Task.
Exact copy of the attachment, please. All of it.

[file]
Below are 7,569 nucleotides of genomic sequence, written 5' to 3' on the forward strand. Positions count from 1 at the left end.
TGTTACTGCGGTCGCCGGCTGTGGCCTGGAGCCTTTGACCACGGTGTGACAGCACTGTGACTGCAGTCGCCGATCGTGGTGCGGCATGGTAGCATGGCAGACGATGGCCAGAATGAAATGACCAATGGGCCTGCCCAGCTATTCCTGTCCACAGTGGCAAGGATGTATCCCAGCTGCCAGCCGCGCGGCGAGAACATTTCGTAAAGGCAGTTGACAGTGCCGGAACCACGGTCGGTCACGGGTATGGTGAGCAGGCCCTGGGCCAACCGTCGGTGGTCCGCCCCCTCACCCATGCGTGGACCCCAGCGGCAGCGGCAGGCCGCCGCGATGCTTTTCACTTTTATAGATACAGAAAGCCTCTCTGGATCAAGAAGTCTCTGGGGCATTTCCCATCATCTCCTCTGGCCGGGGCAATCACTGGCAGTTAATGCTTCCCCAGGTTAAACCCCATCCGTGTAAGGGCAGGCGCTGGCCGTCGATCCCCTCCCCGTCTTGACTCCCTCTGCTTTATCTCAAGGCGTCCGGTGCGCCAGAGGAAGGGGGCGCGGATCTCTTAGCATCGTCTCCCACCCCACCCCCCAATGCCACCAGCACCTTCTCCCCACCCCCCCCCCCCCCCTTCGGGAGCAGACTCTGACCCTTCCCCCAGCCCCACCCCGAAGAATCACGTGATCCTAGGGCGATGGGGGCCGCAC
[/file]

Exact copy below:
Below are 7,569 nucleotides of genomic sequence, written 5' to 3' on the forward strand. Positions count from 1 at the left end.
TGTTACTGCGGTCGCCGGCTGTGGCCTGGAGCCTTTGACCACGGTGTGACAGCACTGTGACTGCAGTCGCCGATCGTGGTGCGGCATGGTAGCATGGCAGACGATGGCCAGAATGAAATGACCAATGGGCCTGCCCAGCTATTCCTGTCCACAGTGGCAAGGATGTATCCCAGCTGCCAGCCGCGCGGCGAGAACATTTCGTAAAGGCAGTTGACAGTGCCGGAACCACGGTCGGTCACGGGTATGGTGAGCAGGCCCTGGGCCAACCGTCGGTGGTCCGCCCCCTCACCCATGCGTGGACCCCAGCGGCAGCGGCAGGCCGCCGCGATGCTTTTCACTTTTATAGATACAGAAAGCCTCTCTGGATCAAGAAGTCTCTGGGGCATTTCCCATCATCTCCTCTGGCCGGGGCAATCACTGGCAGTTAATGCTTCCCCAGGTTAAACCCCATCCGTGTAAGGGCAGGCGCTGGCCGTCGATCCCCTCCCCGTCTTGACTCCCTCTGCTTTATCTCAAGGCGTCCGGTGCGCCAGAGGAAGGGGGCGCGGATCTCTTAGCATCGTCTCCCACCCCACCCCCCAATGCCACCAGCACCTTCTCCCCACCCCCCCCCCCCCCCTTCGGGAGCAGACTCTGACCCTTCCCCCAGCCCCACCCCGAAGAATCACGTGATCCTAGGGCGATGGGGGCCGCAC